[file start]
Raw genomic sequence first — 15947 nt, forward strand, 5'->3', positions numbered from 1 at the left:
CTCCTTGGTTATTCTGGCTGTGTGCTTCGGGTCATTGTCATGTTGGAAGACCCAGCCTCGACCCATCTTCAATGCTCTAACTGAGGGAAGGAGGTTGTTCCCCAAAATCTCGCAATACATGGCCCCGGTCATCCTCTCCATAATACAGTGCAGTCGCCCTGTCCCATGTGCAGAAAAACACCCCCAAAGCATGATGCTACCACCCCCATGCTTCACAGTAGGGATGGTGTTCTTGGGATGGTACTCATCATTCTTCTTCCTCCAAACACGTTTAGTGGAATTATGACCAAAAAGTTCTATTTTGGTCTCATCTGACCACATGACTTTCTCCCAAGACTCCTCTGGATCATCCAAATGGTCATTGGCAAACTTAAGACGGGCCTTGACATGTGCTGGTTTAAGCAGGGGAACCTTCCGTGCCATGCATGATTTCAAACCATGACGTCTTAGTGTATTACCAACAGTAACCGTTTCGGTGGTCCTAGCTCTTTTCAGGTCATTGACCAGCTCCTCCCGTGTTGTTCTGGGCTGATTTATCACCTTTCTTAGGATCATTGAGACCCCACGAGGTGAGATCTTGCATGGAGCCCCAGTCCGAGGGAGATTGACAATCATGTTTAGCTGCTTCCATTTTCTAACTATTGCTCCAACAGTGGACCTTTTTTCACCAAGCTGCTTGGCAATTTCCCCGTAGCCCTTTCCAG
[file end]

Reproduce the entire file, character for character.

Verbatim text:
Raw genomic sequence first — 15947 nt, forward strand, 5'->3', positions numbered from 1 at the left:
CTCCTTGGTTATTCTGGCTGTGTGCTTCGGGTCATTGTCATGTTGGAAGACCCAGCCTCGACCCATCTTCAATGCTCTAACTGAGGGAAGGAGGTTGTTCCCCAAAATCTCGCAATACATGGCCCCGGTCATCCTCTCCATAATACAGTGCAGTCGCCCTGTCCCATGTGCAGAAAAACACCCCCAAAGCATGATGCTACCACCCCCATGCTTCACAGTAGGGATGGTGTTCTTGGGATGGTACTCATCATTCTTCTTCCTCCAAACACGTTTAGTGGAATTATGACCAAAAAGTTCTATTTTGGTCTCATCTGACCACATGACTTTCTCCCAAGACTCCTCTGGATCATCCAAATGGTCATTGGCAAACTTAAGACGGGCCTTGACATGTGCTGGTTTAAGCAGGGGAACCTTCCGTGCCATGCATGATTTCAAACCATGACGTCTTAGTGTATTACCAACAGTAACCGTTTCGGTGGTCCTAGCTCTTTTCAGGTCATTGACCAGCTCCTCCCGTGTTGTTCTGGGCTGATTTATCACCTTTCTTAGGATCATTGAGACCCCACGAGGTGAGATCTTGCATGGAGCCCCAGTCCGAGGGAGATTGACAATCATGTTTAGCTGCTTCCATTTTCTAACTATTGCTCCAACAGTGGACCTTTTTTCACCAAGCTGCTTGGCAATTTCCCCGTAGCCCTTTCCAG